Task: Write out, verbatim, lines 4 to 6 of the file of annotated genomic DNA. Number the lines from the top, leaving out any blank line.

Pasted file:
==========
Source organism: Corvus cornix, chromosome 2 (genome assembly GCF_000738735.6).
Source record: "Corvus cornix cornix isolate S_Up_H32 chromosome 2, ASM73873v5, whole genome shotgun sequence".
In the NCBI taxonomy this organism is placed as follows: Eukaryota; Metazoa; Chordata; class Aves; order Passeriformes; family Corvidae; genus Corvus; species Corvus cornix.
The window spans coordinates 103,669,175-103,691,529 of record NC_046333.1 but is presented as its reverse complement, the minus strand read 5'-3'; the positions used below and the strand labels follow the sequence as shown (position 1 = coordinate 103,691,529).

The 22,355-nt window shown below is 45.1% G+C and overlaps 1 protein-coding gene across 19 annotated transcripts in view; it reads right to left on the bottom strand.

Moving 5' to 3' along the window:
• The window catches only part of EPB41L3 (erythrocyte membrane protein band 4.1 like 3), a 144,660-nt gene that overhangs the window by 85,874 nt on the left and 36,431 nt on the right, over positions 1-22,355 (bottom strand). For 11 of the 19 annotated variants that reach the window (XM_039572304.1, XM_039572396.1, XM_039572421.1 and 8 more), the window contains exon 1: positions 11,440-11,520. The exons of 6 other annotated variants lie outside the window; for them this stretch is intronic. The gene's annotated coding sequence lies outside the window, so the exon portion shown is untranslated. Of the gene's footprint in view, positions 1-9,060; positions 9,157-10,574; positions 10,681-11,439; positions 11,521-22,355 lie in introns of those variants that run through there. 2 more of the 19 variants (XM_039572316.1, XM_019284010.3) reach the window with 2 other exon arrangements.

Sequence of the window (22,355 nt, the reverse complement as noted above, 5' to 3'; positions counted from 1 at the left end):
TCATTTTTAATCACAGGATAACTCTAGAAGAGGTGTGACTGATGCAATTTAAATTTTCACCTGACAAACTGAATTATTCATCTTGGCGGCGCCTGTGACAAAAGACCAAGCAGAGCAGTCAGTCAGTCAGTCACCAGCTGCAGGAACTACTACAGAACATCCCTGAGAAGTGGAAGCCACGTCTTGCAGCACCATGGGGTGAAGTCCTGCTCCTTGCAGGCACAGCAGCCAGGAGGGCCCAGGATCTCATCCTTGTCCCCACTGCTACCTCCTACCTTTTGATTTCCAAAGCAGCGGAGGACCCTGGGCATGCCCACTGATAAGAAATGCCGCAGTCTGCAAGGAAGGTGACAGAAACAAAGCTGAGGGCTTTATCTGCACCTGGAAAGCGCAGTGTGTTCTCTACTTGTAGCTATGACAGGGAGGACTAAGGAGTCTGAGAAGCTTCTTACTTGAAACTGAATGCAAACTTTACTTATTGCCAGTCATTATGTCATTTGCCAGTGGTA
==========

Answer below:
The window spans coordinates 103,669,175-103,691,529 of record NC_046333.1 but is presented as its reverse complement, the minus strand read 5'-3'; the positions used below and the strand labels follow the sequence as shown (position 1 = coordinate 103,691,529).

The 22,355-nt window shown below is 45.1% G+C and overlaps 1 protein-coding gene across 19 annotated transcripts in view; it reads right to left on the bottom strand.

Moving 5' to 3' along the window: